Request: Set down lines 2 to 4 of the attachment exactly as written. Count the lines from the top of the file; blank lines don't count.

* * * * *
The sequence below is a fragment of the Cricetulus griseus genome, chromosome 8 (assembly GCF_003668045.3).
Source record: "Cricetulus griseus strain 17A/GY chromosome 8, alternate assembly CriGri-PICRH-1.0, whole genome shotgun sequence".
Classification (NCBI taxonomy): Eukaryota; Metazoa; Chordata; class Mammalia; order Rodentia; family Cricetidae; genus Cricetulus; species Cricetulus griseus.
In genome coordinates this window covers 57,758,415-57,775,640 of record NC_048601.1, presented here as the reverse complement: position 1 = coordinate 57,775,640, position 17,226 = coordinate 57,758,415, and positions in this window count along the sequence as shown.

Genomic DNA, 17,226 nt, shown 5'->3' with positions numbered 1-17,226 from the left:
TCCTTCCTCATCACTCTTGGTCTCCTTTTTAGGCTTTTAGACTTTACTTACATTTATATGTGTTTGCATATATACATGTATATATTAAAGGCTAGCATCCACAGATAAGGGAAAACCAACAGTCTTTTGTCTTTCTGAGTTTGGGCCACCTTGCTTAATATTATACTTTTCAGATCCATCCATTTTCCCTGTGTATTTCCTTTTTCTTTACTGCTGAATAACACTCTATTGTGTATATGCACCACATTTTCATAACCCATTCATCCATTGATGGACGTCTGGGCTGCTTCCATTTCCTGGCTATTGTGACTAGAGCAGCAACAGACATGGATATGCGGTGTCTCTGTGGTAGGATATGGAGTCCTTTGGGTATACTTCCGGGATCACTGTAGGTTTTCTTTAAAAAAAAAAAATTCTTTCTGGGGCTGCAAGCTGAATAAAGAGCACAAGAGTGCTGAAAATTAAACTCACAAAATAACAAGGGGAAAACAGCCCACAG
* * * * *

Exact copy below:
Source record: "Cricetulus griseus strain 17A/GY chromosome 8, alternate assembly CriGri-PICRH-1.0, whole genome shotgun sequence".
Classification (NCBI taxonomy): Eukaryota; Metazoa; Chordata; class Mammalia; order Rodentia; family Cricetidae; genus Cricetulus; species Cricetulus griseus.
In genome coordinates this window covers 57,758,415-57,775,640 of record NC_048601.1, presented here as the reverse complement: position 1 = coordinate 57,775,640, position 17,226 = coordinate 57,758,415, and positions in this window count along the sequence as shown.